Please take a good look at the picture above. The state of NJ just guaranteed that we will all go through that living hell again.
I guess the state didn’t get the message we posted yesterday about the Rutgers Climate Adaptation Alliance’s new reports on the impacts of climate change. It seems like they learned nothing from the devastation of Hurricane Sandy either.
Because today was the final public hearing on a 1000-page overhaul of the state’s development rules in the coastal zone and guess what? They call for more development in these areas while also making it easier to get these development permits. Kirk Moore of the Asbury Park Press nails it here.
The Rutgers Climate Institute has done great things to help us Re-Think the Coast. Most recently their “working briefs” as the NJ Climate Adaptation Alliance on climate impacts in NJ found here. The reports are available for download at that site, most are not too long, and they are full of good advice for the NJ Coast. Their working brief on Coastal Communities includes information on what other East Coast States are doing to deal with climate change and sea level rise.
There is much more on their website here http://climatechange.rutgers.edu/
Note this piece says we are “socializing the risk” for sea level rise in places like Florida. Remember the other side – that we privatizing the benefit (living near the water.) Eugene Linden in the LA Times
We wrote about this insurance company lawsuit against municipalities before, with the company claiming the towns should have known and prepared for the damage caused by flooding and sea level rise. We will follow it closely.
Maybe it was not that bad, but the public, environmental, and planning professionals are feeling snubbed because the Office of Emergency Management in NJ submitted their Hazard Mitigation Plan to the feds without any input from the public. Continue reading “NJ OEM to Public and Experts – Drop Dead”
The Biggert-Waters Act in Congress moved the National Flood Insurance Program, NFIP, towards becoming more self-sufficient and more solvent. In recent years the NFIP has gone $17 Billion in debt after Hurricane Katrina and more recently Sandy. When NFIP is in debt, money is taken from the Treasury (all taxpayers) instead of having coastal dwellers (flood ins. ratepayers) actually pay for flooded private property. Yes, passing Biggert-Waters meant you would have had to pay more to insure your summer or primary home built in a flood or high hazard zone.
But wait, Congress reversed itself by passing another law essentially keeping NFIP in debt and keeping US taxpayers on the hook for flood costs. Huffington Post article here by Elliot Negin.
Th US Senate reversed itself on the Biggert-Waters Act, which would put the National Flood Insurance Program, NFIP, on a path to solvency, but it would also increase flood insurance premiums for many Americans.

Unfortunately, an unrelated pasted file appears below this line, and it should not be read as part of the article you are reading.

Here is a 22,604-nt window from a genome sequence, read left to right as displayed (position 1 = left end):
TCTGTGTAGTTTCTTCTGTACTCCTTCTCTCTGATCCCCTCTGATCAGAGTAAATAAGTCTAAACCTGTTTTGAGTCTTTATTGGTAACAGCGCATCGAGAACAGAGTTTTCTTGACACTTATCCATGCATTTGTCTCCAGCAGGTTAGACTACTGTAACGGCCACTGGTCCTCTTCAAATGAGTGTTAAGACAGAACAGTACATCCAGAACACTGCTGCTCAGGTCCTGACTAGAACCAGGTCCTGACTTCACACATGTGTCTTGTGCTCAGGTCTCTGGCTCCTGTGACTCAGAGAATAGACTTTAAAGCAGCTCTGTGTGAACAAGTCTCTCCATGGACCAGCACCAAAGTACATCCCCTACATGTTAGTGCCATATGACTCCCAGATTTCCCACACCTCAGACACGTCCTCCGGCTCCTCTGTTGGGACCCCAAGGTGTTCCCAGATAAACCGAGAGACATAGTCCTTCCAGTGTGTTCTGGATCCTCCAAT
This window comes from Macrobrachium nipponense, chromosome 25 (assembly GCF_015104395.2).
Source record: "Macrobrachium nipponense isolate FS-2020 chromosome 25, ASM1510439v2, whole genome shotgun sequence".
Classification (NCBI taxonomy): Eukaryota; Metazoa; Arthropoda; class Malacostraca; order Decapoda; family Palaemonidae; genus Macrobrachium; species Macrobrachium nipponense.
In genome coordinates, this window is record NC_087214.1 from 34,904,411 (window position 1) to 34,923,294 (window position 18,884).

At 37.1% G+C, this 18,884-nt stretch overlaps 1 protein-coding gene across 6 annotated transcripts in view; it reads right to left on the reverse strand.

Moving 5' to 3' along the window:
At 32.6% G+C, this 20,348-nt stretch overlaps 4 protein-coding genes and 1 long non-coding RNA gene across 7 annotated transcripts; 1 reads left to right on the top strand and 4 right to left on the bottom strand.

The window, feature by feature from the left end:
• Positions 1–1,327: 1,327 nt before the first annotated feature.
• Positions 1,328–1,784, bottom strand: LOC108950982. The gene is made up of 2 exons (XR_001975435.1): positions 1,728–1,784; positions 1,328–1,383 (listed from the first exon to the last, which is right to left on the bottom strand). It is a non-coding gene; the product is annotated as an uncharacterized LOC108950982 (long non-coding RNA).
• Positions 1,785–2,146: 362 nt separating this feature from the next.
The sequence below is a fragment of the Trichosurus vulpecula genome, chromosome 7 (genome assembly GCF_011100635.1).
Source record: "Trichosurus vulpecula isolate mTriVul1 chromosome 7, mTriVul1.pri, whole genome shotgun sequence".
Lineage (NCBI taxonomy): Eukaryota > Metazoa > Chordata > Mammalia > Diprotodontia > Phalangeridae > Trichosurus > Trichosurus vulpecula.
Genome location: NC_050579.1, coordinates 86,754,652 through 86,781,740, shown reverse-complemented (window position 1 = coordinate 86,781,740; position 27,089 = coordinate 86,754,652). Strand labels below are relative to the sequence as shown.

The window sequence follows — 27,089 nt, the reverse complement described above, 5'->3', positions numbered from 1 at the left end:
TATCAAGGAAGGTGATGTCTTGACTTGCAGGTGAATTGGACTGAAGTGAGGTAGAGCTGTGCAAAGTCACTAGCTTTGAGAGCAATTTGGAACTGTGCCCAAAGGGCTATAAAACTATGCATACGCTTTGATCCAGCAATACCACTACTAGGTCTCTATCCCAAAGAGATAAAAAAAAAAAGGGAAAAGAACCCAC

The NFIP has been billions of dollars in the red (underwater), since 2005 and Hurricanes Katrina and Rita. Biggert Waters was designed to fix that and make insurance premiums (payments) bring in as much as the program pays out in claims. NY Times take by Coral Davenport, January 30, 2014.
You just can’t have it both ways people. You can’t rail against failed government programs, and wasteful government spending, but be in favor of a program that brings in $1 for every $2 it pays out to people who flooded in flood-prone areas. It took Congress almost 90 days to finally send relief to Sandy affected areas. The first thing they did? They put $10 billion into the NFIP. A failed program $17 billion in debt at the time. People in NJ cheered, and then they went back to supporting the sequester cuts, not raising the debt ceiling, and the government shutdown.
Great background report on NFIP here.
Yes, we want you to Rethink the Jersey Shore and the entire coast. But US Strong wants us to re-think how we pay for all of this stuff. We are approaching the anniversary of the day Congress passed a Sandy relief bill. It only took them 91 days. Here are stories from 1/22/14 about US Strong’s Plan to make sure that does not happen again. Kirk Moore’s article in the Asbury Park Press, Continue reading “Paying for Extreme Weather”
Raising houses may or may not be enough as oceans rise. What about the ground-level and below ground infrastructure around such homes? Will we need to raise public infrastructure and entire islands?
A thoughtful treatment of the issue by Sarah Watson in this Press of Atlantic City article December 8, 2013. It references a 1990 study by James Titus at EPA, a summer-homeowner on Long Beach Island, NJ who works at EPA and makes a case study of LBI. It prompted us to add the study to our “More Information” Page, see the bottom of the page here.
Pro Publica did some excellent investigative reporting on the state of FEMA flood maps in the lead up to Sandy. In the early 2000’s it seems that FEMA invested only in digitizing old flood maps instead of updating the data on what areas would now flood. An interview with authors Theodoric Meyer and Al Shaw on WNYC aired on December 6, 2013. But don’t just listen to the 4 minute interview, read the story below and see the interactive map of where floods were predicted compared to where they occurred.
The Union of Concerned Scientists put out an excellent report on the National Flood Insurance Program called Overwhelming Risk: Rethinking Flood Insurance in a World of Rising Seas. Hey, they got our name in there, Rethink, so we thought we’d take a look.
This is an excellent report with details about what states carry the most risk, which state have the most properties in the program, and the value of those properties insured, again, broken down by state. There are excellent recommendations as well for how to save the program for the future.